Director Carol Reed and author Graham Greene had several successful collaborations together, including the original work The Third Man and the much later adaptation of Greene's novel Our Man in Havana. Their 1948 film The Fallen Idol is maybe more unique among them for the way it eschews the regular conventions of a crime film and imagines what it would be like to view misdeeds from much smaller eyes.
Actually, to reduce The Fallen Idol to being a movie that is exclusively from a child's point of view would be to do it a disservice. Yes, its particular charm is that its plot ebbs and flows on the whims and dubious interpretive skills of an elementary school boy. Simultaneously, however, Reed and Greene also unlock the door to the rarefied world of a foreign embassy, an existence within regular society and standing apart from it. It's a world where anything can happen because it is beyond the gaze of normal citizens, and the true trouble comes from when a reality where anything is possible butts heads with a child's imagination, another pocket universe where anything can be perceived as possible.
First-time child actor Bobby Henrey plays Phillipe, the son of a foreign ambassador to England. Phillipe's father doesn't take an active role in his care, and his mother has lived away from them for some time. This leaves the fathering to Baines (Ralph Richardson, Richard III), the kindly butler who lives at the embassy. His treatment of the lad couldn't be more opposite from the boy's relationship with Mrs. Baines (Sonia Dresdel), who attempts to run the house with an iron fist. On the weekend over which Fallen Idol takes place, the ambassador is heading home to meet his wife and ferry her over to England. It's an attempt to restore familial order that is coming a little too late.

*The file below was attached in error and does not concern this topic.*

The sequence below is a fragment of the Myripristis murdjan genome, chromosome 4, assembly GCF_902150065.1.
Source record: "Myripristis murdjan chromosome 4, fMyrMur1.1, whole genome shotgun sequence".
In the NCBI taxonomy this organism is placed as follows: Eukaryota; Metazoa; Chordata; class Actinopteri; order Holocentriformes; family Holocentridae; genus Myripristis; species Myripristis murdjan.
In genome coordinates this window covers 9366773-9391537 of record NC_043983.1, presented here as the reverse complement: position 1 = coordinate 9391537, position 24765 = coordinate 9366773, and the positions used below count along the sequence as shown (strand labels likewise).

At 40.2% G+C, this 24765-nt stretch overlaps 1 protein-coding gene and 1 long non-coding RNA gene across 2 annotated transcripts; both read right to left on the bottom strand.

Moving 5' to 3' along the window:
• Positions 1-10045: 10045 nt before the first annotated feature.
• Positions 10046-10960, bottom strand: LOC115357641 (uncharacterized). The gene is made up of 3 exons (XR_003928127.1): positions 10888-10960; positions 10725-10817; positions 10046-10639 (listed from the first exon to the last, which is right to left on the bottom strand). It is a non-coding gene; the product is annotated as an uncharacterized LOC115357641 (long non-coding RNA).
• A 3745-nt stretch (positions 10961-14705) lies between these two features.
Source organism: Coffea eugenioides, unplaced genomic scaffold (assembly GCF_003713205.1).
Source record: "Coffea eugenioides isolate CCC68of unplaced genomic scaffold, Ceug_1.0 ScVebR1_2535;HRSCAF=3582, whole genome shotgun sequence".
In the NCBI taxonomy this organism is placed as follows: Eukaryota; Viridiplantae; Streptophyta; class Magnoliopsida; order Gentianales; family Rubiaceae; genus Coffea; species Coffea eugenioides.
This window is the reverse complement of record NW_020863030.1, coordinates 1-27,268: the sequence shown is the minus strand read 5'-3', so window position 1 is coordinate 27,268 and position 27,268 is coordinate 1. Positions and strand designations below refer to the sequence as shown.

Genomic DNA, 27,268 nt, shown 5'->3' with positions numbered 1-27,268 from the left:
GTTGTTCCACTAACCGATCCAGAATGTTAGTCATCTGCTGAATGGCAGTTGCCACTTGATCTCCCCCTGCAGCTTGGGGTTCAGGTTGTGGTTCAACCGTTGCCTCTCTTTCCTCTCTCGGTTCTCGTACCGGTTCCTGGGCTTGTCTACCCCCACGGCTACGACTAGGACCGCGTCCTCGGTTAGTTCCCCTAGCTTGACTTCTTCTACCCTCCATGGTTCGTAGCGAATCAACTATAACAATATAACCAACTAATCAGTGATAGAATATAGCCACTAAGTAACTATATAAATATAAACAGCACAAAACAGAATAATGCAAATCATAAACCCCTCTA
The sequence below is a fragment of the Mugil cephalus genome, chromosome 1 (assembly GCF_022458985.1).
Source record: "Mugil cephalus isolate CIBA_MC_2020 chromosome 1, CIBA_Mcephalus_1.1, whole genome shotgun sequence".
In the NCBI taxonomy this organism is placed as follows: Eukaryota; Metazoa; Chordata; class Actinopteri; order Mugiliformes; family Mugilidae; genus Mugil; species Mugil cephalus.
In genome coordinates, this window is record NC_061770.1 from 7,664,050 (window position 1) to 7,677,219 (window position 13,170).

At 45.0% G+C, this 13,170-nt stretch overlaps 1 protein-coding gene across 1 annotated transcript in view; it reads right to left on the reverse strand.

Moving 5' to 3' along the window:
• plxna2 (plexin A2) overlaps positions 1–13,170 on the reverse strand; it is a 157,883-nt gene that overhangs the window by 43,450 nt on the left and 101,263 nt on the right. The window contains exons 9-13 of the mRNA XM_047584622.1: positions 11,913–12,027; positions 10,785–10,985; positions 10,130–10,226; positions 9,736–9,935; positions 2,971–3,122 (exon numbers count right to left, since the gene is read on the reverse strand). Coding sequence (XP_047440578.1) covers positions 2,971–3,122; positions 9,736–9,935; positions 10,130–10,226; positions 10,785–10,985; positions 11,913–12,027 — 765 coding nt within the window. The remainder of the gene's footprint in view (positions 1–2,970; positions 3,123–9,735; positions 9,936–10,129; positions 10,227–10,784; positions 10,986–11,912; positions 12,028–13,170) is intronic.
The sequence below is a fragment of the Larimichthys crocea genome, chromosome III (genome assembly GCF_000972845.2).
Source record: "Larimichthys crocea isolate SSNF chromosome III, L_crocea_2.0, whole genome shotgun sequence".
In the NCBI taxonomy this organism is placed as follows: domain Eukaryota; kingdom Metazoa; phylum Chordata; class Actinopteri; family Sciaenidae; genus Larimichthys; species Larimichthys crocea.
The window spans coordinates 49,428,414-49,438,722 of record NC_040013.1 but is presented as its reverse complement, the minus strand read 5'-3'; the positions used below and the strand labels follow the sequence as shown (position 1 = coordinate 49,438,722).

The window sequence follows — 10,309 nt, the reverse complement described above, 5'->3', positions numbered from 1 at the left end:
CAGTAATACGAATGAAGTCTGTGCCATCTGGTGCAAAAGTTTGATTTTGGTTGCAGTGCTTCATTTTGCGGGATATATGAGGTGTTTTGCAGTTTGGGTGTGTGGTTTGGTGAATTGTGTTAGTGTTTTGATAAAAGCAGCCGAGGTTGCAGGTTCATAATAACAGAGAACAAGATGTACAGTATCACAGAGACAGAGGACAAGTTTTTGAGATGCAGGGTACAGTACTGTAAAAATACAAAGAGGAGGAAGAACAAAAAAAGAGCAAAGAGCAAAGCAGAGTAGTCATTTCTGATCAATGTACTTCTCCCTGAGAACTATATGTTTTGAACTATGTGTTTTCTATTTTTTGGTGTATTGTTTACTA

After Phillipe has a row with Mrs. Baines, he is confined to his room. Only, when he sees Mr. Baines leave for an afternoon walk, the boy sneaks out and follows him. He finds the father figure in a tea shop whispering with a younger woman. Julie (Michèle Morgan, Passage to Marseille) isn't Baines' niece, as he tells Phillipe she is, but of course, they are having an affair. Phillipe has seen it all, but he doesn't understand what it is that he's seen. Ironically, the bigger problem is going to come when he doesn't see something but thinks he knows what happened.
Once Baines has asked the child to be a part of his secret, it creates yet another world for Phillipe to navigate. When Phillipe inadvertently tells Mrs. Baines about her husband's rendezvous, she too asks the boy to keep quiet. If he were an adult and this kind of deception was just another part of his everyday life, then Phillipe might find it easier to juggle, but with so many secrets to keep straight, he no longer has a clear picture of where he's standing.
Things seem to be taking a turn for the better when Mrs. Baines goes away for the weekend. Julie comes over for dinner with the men, and they play a game of hide and seek afterwards. The huge house, which already stands alone as a transplanted chunk of foreign soil, becomes their private domain. The secret Baines has led Phillipe into becomes the trio's whole reality. It creates a sense of safety for the child. He is once more in a place that is comfortable.